Instead of giving out your username and password…

So here’s the deal: you want to avoid giving out the username and password to your accounts when at all possible. However, when an external person (web designer, developer, marketer, or consultant) is helping you with something, they often need a certain level of access to a bunch of different accounts.

Instead of giving them your admin login, you can often add them as a user, limiting their access to only the things they actually need instead of giving them all the power.

(Not to mention, changing your password after their work is done is annoying, and forgetting to change your password could become dangerous—you don’t want external people to be able to access all the things, especially when you no longer have a working relationship. Worst case scenario they can change all your information and lock you out. Not good.)

The problem is, adding someone as a user is a bit of a different process for different accounts. Google Analytics works differently than Mailchimp, which works differently than WordPress. So, in the moment, it’s tempting to just hand over the username and password to your account and deal with it later.

But resist! Let me help:

Links to instructions on giving access to common accounts without sharing your username and password

Website Platforms

WordPress: how to add new users + explanations of the different roles you can assign them

Squarespace: how to invite a contributor + permissions explanations


MailChimp: user levels + how to grant access

Google Ads: access levels + how to grant access


Google Analytics: managing users + user permission explanations


Namecheap: sharing access to a domain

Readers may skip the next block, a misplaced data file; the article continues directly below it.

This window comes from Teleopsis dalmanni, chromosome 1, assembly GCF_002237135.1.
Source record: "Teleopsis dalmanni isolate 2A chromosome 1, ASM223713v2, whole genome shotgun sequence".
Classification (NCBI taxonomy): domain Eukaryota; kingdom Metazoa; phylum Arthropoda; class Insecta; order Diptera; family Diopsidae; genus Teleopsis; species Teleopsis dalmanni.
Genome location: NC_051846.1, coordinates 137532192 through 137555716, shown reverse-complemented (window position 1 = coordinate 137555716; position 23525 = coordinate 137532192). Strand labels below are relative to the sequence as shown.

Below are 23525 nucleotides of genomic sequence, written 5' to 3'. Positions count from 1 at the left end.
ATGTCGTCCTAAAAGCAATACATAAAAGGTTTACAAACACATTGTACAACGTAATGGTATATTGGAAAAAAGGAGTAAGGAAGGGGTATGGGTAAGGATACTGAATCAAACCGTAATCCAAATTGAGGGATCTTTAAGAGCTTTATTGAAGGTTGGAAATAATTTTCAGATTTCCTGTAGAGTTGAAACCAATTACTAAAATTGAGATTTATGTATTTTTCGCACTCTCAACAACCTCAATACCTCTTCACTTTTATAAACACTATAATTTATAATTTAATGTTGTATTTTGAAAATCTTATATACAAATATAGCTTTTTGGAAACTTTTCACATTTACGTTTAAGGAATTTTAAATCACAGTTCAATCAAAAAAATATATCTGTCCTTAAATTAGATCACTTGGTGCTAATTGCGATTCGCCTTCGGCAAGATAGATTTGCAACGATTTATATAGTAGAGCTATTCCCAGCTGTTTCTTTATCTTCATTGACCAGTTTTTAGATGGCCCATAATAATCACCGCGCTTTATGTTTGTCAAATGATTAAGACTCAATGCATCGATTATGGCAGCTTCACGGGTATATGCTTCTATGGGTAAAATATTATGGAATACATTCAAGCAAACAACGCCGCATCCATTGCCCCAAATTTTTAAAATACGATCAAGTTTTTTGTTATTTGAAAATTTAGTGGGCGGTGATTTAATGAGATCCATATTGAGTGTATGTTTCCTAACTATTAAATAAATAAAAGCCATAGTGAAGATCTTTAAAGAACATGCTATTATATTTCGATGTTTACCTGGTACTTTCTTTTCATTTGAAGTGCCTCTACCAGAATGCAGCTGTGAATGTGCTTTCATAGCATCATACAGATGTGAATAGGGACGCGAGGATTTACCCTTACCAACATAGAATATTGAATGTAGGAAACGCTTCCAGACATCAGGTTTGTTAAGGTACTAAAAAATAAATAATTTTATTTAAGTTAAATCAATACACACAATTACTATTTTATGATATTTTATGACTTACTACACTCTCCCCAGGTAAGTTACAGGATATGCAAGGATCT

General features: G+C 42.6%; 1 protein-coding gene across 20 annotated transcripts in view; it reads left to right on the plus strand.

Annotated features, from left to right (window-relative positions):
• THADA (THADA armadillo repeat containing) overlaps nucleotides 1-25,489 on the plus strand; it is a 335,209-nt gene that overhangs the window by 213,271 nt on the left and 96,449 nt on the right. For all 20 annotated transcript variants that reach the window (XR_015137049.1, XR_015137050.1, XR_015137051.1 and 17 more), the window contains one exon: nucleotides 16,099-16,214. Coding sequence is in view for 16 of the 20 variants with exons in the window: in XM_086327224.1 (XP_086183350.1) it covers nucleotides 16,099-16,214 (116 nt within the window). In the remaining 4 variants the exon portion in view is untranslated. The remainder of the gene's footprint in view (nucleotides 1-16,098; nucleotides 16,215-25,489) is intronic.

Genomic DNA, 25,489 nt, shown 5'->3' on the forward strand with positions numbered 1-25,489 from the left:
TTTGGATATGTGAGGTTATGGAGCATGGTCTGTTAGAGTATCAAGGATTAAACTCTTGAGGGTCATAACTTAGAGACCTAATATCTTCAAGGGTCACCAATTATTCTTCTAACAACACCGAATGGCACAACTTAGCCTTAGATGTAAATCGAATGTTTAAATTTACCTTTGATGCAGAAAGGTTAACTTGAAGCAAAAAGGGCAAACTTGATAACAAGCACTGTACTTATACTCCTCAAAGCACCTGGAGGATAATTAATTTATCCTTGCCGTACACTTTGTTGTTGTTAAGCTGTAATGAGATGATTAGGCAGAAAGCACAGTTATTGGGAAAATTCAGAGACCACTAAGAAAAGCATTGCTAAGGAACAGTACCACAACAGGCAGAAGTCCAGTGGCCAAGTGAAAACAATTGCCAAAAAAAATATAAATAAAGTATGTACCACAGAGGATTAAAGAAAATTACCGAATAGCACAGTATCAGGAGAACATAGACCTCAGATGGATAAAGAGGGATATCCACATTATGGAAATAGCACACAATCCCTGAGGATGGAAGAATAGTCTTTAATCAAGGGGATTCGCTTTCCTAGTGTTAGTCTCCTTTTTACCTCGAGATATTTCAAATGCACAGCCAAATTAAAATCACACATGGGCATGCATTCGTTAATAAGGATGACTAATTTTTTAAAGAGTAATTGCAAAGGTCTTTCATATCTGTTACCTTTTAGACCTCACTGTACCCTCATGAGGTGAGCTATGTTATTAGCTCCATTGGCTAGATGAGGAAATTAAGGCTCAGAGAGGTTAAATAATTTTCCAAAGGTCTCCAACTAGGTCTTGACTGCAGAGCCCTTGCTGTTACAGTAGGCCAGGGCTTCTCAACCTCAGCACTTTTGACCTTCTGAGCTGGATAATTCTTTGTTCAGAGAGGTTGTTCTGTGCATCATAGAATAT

Hosting / Domains

Flywheel: adding a collaborator

GoDaddy: adding a delegate + levels of permission

Bluehost: create new user

Payment Processors

Stripe: adding team members and description of possible roles

PayPal: how to add users + privilege levels how to add users + role and permissions definitions

Sharing files when you can’t send them over email

There are some things you can’t send through email because they contain executable files. Think plugins and add-ons. For example, if your website uses Ninja Forms and you wanted to use one of their add-ons, you wouldn’t be able to attach the add-on file to an email and send it to whoever is helping you.

You might be tempted to just give the person your account info so they could go download it themselves.

Again, resist! Instead, download the file and add it to some sort of file sharing service (like Google Drive or Dropbox).

Sometimes you have no other choice…

Unfortunately, sometimes you are unable to create an account for someone who needs access. Here’s a running list of those cases:

  • ConvertKit
  • SiteGround
  • FatCow

*Last checked on February 9 2018

This will be an ever-growing list, and has begun with the accounts we often encounter over at Wanderoak. If there’s one you find yourself constantly requesting access for, send me an email (to and I’ll see about adding it to the list!